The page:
6. Ian Matos (diver)
Matos, the Brazilian 3-meter champion in 2013 and bronze medalist in 2012, came out as gay in an interview with the newspaper Correio in 2014, inspired by British diver Tom Daley. The Brazilian champion made public his relationship with a man in the same interview. “From a young age, I knew I was gay, but it was here that I got to live my sexuality.” Matos was living in Rio de Janeiro at the time.
He said a friend had advised him to stay in the closet until after the 2016 Summer Olympics in Rio. However, the pressure of hiding boyfriends, avoiding gay parties and not being himself proved too much for the young sportsman.
He hoped that coming out would not impact his ability to be a successful diver nor cost him any potential sponsorship. Matos competed in the men’s synchronised 3-metre springboard at the 2016 Summer Olympics, where he and Luiz Outerelo finished 8th out of 8 teams.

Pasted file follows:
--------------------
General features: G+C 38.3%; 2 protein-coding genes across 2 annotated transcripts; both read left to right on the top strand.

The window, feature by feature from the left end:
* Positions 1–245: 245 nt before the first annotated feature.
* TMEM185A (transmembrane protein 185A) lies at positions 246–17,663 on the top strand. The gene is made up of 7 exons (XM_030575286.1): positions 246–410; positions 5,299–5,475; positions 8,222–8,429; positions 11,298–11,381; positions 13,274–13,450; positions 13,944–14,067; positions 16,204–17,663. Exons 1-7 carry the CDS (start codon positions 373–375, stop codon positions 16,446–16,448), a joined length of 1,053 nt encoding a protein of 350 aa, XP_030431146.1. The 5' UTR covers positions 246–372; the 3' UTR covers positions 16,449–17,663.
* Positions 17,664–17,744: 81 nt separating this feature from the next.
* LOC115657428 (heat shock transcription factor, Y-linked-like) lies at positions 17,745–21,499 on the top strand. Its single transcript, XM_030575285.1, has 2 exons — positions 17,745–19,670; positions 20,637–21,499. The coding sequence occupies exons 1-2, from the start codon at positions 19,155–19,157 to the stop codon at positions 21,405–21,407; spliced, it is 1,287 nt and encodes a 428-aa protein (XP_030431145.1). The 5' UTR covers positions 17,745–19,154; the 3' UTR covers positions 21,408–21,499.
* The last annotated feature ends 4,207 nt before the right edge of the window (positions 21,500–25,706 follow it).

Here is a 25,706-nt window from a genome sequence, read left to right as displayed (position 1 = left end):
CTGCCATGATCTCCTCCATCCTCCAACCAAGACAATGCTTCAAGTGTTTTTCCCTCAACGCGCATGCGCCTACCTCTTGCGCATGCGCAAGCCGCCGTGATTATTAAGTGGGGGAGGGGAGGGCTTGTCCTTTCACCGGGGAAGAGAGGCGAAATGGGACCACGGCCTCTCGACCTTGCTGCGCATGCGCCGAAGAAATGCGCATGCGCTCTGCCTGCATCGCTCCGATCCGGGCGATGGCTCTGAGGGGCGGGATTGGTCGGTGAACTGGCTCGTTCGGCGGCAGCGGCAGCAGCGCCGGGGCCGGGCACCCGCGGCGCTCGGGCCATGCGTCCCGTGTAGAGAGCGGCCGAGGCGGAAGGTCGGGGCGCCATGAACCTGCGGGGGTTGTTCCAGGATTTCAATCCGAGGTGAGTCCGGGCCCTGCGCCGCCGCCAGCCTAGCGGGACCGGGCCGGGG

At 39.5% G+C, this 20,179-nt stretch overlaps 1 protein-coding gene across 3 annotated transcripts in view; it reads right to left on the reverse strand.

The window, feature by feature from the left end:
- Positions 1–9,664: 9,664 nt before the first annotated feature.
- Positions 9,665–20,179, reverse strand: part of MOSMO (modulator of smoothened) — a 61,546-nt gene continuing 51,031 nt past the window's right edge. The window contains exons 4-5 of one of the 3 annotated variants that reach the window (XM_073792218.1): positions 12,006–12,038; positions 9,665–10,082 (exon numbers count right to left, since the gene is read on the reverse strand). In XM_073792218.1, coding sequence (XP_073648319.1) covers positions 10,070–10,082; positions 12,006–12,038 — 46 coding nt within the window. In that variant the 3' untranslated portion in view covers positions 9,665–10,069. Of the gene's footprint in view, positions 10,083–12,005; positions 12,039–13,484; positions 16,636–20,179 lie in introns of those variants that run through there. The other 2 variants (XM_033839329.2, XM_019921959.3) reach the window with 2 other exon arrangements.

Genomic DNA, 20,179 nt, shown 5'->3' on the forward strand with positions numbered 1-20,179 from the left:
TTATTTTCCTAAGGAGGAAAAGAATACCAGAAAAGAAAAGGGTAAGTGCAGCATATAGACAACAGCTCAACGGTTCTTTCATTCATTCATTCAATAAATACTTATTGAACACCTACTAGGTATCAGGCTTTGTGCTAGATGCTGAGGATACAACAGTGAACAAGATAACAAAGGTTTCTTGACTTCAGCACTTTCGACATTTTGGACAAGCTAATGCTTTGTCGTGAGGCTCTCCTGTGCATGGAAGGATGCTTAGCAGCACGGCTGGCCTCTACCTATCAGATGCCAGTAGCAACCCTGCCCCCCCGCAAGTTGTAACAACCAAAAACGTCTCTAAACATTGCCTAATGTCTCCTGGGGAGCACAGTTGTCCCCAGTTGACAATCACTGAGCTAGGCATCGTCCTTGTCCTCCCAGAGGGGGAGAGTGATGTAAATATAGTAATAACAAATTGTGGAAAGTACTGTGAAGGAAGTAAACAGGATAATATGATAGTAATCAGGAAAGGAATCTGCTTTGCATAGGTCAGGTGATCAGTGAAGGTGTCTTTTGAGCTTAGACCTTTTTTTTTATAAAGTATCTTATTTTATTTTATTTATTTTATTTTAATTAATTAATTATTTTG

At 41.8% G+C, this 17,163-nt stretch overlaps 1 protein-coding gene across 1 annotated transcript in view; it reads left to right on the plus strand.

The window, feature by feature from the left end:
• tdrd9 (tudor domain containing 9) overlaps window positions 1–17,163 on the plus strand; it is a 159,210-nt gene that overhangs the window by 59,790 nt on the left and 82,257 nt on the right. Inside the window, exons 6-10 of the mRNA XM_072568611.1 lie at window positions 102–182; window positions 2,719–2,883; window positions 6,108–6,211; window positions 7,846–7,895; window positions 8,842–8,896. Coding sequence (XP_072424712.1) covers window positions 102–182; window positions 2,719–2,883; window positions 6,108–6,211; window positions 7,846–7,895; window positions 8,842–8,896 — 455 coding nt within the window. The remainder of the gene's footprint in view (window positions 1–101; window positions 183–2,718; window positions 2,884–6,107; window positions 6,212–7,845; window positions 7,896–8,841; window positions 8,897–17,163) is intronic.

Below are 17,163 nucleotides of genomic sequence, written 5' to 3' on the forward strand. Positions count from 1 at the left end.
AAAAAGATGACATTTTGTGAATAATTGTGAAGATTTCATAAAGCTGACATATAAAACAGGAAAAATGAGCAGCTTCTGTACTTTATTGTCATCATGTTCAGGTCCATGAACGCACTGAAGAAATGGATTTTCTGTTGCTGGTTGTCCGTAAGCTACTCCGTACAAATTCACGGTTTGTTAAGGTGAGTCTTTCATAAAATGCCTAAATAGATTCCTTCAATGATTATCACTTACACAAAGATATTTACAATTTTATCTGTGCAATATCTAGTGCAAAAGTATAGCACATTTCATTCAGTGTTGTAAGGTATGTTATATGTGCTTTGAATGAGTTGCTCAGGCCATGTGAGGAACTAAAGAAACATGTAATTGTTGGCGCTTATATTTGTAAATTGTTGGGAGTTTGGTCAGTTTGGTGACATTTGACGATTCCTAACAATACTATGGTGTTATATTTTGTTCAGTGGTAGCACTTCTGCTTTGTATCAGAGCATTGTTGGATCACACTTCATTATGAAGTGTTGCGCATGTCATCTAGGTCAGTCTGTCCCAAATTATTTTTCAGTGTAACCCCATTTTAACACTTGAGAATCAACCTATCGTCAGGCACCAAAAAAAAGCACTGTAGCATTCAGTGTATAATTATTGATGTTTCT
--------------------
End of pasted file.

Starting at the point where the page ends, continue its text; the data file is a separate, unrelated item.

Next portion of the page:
7. H. G. Carrillo (writer)
Herman “H.G.” Carrillo is an Afro-Cuban American writer and Assistant Professor of English at George Washington University in Washington, D.C.
He is best known for Loosing My Espanish, a novel that addresses from a Cuban immigrant’s point-of-view the complexities of Latino Immigration, religious associated education, homosexuality, and working-class struggles. His short stories have appeared in Kenyon Review, Conjunctions, The Iowa Review, Glimmer Train, Ninth Letter, Slice and other publications.
Carrillo is the 2018 Writer in Residence for The Kratz Centre for Creative Writing at Goucher College and sits on the executive board of directors of the PEN/Faulkner Foundation. He lives in Washington DC where he is working on a novel.
8. Orlando Cruz (boxer)
Cruz is a Puerto Rican professional boxer. He represented Puerto Rico at the 2000 Sydney Olympic Games as an amateur.
After a long and successful career as an amateur boxer, Orlando qualified for the Sydney Olympics in Australia. After climbing the ranks as a professional, he received the chance to fight for the featherweight world title. Cruz was 30 years old at the time; and known as “The Phenomenon” and “The Olympic” among Puerto Ricans.